A brief history of Shanks’ Mare

Peter Warland on walking … and walking, and walking …

“Henry Worsley died after almost walking solo across Antarctica. How come he didn’t take a ride?” George

Peter Warland

Walking is very good for a person if he or she doesn’t walk into trouble.

After our ancestors descended from the trees they could no longer swing about from branch to branch so they walked. It was their modus operandi. Except for the times when they were forced to run away or after things, they walked and, apparently, it was good for them; they reproduced like mad and walked out of Africa and spread out all over the world.

We, their descendants, are very good at walking and so our leaders got us hiking all over the place, far too often into war whilst they had invented for themselves new modes of transport like horses, yaks, camels and such. Hundreds of Celtic warriors, coated tastefully in blue woad, hiked after their queen Boudicca as she led them in her brand new chariot against the Romans, who slaughtered them. Later, Henry V encouraged his followers by yelling “Once more into the breech!” and, they, obedient and true, rushed in on foot and got massacred. Ulysses S. Grant, mounted safely on a horse, persuaded his followers to go and get dead on foot too. It was the fashion.

Then the offspring of the survivors of those fiascos decided that they too would ride, but horses are inclined to be a tad messy in the streets, and so they invented vehicles. Thence the cart, the wagon, the omnibus and the automobile: walking became a symbol of poverty, the means of transport for the poor and disenfranchized.

So, when my lovely spouse and I first lived in Prince George — named after he who often rode a horse just to show off — we were inclined to walk. We denied poverty and claimed that we were endeavouring to get fit and possibly get back to being bipedal human beings, but nobody would let us. Every time we stepped out for a breath of air, we’d be picked up by some embarrassed stranger and hauled off to somewhere indoors, out of sight.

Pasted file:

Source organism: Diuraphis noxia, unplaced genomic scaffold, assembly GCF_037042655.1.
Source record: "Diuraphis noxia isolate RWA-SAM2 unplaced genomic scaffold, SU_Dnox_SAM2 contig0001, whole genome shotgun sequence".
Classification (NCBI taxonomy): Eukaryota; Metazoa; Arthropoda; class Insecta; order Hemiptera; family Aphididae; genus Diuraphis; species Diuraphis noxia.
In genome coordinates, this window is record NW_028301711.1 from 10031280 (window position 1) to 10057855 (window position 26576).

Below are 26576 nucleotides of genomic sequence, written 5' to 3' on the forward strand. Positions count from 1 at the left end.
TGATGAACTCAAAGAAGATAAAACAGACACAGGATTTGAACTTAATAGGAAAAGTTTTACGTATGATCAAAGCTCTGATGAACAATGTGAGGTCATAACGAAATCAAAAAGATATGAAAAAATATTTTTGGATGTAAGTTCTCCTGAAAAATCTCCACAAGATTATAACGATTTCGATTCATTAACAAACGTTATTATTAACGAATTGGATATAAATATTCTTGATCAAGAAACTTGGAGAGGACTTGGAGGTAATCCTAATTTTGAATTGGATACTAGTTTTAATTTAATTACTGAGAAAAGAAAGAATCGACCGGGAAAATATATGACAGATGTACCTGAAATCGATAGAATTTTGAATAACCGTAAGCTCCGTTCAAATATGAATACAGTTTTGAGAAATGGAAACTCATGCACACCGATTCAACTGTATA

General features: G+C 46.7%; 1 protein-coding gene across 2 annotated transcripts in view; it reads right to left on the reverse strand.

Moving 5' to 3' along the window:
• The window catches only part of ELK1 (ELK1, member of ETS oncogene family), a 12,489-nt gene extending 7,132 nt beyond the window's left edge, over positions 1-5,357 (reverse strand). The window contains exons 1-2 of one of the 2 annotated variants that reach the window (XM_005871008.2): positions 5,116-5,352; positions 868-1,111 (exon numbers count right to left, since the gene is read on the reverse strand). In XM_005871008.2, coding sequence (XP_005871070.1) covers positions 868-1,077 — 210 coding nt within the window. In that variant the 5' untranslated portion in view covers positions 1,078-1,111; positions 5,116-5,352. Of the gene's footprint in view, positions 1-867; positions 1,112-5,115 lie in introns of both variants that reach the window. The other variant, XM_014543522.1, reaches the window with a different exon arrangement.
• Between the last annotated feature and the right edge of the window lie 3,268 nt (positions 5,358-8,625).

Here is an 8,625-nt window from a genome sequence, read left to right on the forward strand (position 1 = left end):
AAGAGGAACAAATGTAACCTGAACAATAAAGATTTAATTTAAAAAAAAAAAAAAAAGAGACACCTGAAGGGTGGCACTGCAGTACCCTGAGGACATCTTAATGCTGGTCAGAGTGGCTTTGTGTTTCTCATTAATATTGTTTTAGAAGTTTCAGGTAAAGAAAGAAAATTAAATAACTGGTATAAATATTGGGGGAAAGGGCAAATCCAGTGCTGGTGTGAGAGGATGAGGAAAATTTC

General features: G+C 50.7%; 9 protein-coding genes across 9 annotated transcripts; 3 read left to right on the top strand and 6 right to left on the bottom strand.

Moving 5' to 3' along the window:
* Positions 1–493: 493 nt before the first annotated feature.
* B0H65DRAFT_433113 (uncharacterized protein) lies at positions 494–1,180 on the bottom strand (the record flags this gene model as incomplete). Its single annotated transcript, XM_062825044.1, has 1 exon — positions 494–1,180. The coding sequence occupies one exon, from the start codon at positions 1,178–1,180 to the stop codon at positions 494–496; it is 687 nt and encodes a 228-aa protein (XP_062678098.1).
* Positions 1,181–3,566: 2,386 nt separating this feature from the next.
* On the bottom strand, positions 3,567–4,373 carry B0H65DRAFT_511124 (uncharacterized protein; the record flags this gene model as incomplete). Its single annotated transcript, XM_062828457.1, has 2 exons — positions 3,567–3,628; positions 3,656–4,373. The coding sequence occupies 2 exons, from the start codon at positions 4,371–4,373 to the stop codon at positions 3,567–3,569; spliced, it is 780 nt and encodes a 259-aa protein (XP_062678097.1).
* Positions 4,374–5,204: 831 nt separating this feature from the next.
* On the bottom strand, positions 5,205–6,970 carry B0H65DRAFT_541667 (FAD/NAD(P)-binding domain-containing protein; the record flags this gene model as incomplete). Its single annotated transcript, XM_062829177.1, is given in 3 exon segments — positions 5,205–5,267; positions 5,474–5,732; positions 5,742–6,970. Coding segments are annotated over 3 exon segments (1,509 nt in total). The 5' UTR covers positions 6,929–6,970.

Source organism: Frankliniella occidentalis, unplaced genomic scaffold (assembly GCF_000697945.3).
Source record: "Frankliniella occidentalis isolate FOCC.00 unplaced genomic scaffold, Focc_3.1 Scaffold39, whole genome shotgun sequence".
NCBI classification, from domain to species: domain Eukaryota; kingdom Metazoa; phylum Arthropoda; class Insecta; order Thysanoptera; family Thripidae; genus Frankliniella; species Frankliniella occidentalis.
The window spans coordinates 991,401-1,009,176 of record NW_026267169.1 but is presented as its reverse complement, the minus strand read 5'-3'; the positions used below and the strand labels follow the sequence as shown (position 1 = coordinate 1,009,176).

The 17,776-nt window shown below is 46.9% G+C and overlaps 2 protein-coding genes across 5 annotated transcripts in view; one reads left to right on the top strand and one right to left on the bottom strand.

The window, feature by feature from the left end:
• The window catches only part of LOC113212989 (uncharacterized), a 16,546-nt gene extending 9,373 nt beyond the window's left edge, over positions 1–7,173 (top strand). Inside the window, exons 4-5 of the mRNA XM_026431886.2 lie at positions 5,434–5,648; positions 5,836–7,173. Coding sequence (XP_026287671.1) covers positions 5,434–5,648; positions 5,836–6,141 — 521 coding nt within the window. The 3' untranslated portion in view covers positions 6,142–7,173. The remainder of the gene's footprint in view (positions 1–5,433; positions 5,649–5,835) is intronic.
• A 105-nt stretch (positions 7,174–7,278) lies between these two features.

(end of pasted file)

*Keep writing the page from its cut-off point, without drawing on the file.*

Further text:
But things have changed over the ensuing sixty or more years. All sorts of people are out striding hither and thither and, recently, probably because of the surfeit of snow and ice, they are often seen standing around in groups comparing foot-gear. They look like so many comatose storks.

I was out footloose and fancy free — and incidentally illegally because I wasn’t with a dog — in Cranbrook’s Communist Forest today and so joined such a group. Most of the people were not actually comatose; they were admiring one woman’s footwear; she was sporting some sort of anti-skid material on her shoes.

I had already run into a covey of storks up the St Mary’s valley the week before They were standing around on the trails, some with one foot up, and I thought they might be discussing the proposed rezoning of those lovely Marysville Benchlands but no; they were studying the soles of an older man’s boot.

Many years ago I was shown some instep crampons that folk wore in Nova Scotia so that they didn’t slip-slide off into the chilly Atlantic and they’d intrigued me. I had used full length crampons for climbing on glaciers and ice-falls and so I purchased some but, somehow, they got themselves lost.

However, such things are au fait to many these days; they’re fashionable; I am going to buy some.

Last Christmas my friend Paul persuaded me to climb to the top of Lone Pine Butte near Wycliffe. I had been suffering with a corn on one toe and was unable to wear my nailed walking boots with any sort of comfort, so I’d donned softer shoes. For me, it was a calamity. I slipped, I slid, I stumbled and tumbled. There was fresh over the vegetation and I barely made it back to Paul’s house. I was exhausted. I needed crampons so, as I said before, I am definitely going to buy some, but realize that making a decision is going to be hard.